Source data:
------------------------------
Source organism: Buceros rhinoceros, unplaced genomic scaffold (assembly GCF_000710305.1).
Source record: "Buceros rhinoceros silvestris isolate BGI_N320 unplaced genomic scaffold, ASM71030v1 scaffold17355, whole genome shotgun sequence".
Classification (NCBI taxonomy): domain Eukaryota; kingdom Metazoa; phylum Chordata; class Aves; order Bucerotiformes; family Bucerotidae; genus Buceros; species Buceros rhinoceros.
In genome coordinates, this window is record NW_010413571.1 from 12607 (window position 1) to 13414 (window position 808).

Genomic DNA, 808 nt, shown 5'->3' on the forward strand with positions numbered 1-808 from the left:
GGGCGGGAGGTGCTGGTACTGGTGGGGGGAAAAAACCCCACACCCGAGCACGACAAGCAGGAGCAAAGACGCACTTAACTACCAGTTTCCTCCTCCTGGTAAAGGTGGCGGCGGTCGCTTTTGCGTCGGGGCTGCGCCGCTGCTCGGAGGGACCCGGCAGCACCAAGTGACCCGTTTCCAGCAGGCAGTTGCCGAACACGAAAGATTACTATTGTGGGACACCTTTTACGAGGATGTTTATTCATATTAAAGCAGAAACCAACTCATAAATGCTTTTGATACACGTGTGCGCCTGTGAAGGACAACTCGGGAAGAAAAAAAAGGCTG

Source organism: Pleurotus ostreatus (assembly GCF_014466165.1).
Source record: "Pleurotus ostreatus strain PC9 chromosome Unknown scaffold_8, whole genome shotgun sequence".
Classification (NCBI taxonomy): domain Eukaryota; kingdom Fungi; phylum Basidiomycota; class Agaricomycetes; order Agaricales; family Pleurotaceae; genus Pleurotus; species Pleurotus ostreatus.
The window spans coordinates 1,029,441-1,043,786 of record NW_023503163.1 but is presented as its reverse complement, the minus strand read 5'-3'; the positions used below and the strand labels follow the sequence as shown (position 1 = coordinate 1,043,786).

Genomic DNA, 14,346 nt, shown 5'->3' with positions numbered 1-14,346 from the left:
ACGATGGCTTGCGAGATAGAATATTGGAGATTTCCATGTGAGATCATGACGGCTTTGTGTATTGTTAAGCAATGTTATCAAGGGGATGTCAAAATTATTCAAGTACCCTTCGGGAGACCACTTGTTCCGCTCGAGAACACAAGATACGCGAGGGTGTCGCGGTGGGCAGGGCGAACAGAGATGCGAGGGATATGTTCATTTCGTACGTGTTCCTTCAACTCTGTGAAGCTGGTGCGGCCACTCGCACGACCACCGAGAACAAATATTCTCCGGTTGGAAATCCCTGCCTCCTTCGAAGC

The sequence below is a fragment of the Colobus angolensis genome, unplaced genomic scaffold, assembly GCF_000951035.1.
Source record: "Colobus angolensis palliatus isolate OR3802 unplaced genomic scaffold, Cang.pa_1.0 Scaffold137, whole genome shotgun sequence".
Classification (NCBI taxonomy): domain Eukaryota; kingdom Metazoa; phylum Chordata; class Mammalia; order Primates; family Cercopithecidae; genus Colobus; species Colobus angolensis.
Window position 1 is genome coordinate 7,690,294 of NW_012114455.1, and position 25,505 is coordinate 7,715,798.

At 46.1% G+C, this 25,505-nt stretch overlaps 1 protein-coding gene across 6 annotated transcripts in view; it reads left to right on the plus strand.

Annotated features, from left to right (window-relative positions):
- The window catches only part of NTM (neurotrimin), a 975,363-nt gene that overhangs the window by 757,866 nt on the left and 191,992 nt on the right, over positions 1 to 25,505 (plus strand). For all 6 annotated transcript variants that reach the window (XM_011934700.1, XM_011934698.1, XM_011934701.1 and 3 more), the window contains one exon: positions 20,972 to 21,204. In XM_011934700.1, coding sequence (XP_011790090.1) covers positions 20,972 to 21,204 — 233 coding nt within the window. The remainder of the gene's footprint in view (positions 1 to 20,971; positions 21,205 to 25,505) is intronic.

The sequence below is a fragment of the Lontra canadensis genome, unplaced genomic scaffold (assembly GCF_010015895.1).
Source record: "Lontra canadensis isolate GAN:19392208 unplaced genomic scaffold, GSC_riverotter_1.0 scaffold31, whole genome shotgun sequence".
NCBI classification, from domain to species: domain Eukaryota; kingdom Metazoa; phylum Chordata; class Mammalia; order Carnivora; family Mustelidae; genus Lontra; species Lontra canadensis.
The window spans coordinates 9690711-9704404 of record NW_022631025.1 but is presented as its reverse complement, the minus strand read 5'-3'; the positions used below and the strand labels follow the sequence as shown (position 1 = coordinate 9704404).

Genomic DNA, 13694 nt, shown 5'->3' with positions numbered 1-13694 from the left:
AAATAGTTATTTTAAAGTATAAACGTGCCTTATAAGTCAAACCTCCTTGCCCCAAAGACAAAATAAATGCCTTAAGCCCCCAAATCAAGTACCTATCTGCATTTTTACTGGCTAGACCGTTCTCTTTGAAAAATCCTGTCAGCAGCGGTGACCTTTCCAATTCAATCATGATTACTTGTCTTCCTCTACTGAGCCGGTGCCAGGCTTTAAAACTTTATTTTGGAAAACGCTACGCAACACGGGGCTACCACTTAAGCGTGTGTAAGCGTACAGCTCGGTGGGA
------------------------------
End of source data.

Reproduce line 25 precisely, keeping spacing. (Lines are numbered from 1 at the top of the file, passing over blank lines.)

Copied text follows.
AAATAGTTATTTTAAAGTATAAACGTGCCTTATAAGTCAAACCTCCTTGCCCCAAAGACAAAATAAATGCCTTAAGCCCCCAAATCAAGTACCTATCTGCATTTTTACTGGCTAGACCGTTCTCTTTGAAAAATCCTGTCAGCAGCGGTGACCTTTCCAATTCAATCATGATTACTTGTCTTCCTCTACTGAGCCGGTGCCAGGCTTTAAAACTTTATTTTGGAAAACGCTACGCAACACGGGGCTACCACTTAAGCGTGTGTAAGCGTACAGCTCGGTGGGA